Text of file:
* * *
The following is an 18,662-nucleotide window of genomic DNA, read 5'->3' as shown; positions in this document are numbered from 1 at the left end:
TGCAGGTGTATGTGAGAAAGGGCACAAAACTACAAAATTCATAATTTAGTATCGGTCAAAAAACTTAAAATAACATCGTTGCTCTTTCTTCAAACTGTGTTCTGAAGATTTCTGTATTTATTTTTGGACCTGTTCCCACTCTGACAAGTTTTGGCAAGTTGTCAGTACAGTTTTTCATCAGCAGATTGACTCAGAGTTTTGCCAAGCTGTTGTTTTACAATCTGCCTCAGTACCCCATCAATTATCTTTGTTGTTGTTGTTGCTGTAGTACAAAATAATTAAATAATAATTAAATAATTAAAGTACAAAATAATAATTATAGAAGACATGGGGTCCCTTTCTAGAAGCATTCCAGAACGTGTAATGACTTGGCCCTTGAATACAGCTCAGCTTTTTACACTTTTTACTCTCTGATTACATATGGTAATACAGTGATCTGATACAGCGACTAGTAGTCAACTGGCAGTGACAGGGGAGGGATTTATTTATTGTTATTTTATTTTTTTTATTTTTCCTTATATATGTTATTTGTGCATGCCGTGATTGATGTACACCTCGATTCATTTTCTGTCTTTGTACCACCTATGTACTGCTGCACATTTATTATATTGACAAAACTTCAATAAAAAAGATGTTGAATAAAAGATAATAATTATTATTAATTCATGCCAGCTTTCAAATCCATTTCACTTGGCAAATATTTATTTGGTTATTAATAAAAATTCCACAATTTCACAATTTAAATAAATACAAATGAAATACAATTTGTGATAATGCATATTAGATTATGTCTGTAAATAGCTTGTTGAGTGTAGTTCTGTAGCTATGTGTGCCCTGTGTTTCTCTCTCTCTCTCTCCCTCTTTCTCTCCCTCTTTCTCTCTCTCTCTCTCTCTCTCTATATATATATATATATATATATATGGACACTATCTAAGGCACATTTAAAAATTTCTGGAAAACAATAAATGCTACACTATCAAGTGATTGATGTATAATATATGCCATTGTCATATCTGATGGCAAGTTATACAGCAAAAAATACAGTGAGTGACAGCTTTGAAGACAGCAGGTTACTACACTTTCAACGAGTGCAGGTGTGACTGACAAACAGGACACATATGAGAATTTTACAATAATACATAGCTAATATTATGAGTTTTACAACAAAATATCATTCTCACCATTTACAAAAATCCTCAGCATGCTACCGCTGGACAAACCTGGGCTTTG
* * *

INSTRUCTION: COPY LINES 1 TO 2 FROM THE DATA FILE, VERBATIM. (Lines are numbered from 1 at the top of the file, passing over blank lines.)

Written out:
The following is an 18,662-nucleotide window of genomic DNA, read 5'->3' as shown; positions in this document are numbered from 1 at the left end:
TGCAGGTGTATGTGAGAAAGGGCACAAAACTACAAAATTCATAATTTAGTATCGGTCAAAAAACTTAAAATAACATCGTTGCTCTTTCTTCAAACTGTGTTCTGAAGATTTCTGTATTTATTTTTGGACCTGTTCCCACTCTGACAAGTTTTGGCAAGTTGTCAGTACAGTTTTTCATCAGCAGATTGACTCAGAGTTTTGCCAAGCTGTTGTTTTACAATCTGCCTCAGTACCCCATCAATTATCTTTGTTGTTGTTGTTGCTGTAGTACAAAATAATTAAATAATAATTAAATAATTAAAGTACAAAATAATAATTATAGAAGACATGGGGTCCCTTTCTAGAAGCATTCCAGAACGTGTAATGACTTGGCCCTTGAATACAGCTCAGCTTTTTACACTTTTTACTCTCTGATTACATATGGTAATACAGTGATCTGATACAGCGACTAGTAGTCAACTGGCAGTGACAGGGGAGGGATTTATTTATTGTTATTTTATTTTTTTTATTTTTCCTTATATATGTTATTTGTGCATGCCGTGATTGATGTACACCTCGATTCATTTTCTGTCTTTGTACCACCTATGTACTGCTGCACATTTATTATATTGACAAAACTTCAATAAAAAAGATGTTGAATAAAAGATAATAATTATTATTAATTCATGCCAGCTTTCAAATCCATTTCACTTGGCAAATATTTATTTGGTTATTAATAAAAATTCCACAATTTCACAATTTAAATAAATACAAATGAAATACAATTTGTGATAATGCATATTAGATTATGTCTGTAAATAGCTTGTTGAGTGTAGTTCTGTAGCTATGTGTGCCCTGTGTTTCTCTCTCTCTCTCTCCCTCTTTCTCTCCCTCTTTCTCTCTCTCTCTCTCTCTCTCTATATATATATATATATATATATATGGACACTATCTAAGGCACATTTAAAAATTTCTGGAAAACAATAAATGCTACACTATCAAGTGATTGATGTATAATATATGCCATTGTCATATCTGATGGCAAGTTATACAGCAAAAAATACAGTGAGTGACAGCTTTGAAGACAGCAGGTTACTACACTTTCAACGAGTGCAGGTGTGACTGACAAACAGGACACATATGAGAATTTTACAATAATACATAGCTAATATTATGAGTTTTACAACAAAATATCATTCTCACCATTTACAAAAATCCTCAGCATGCTACCGCTGGACAAACCTGGGCTTTG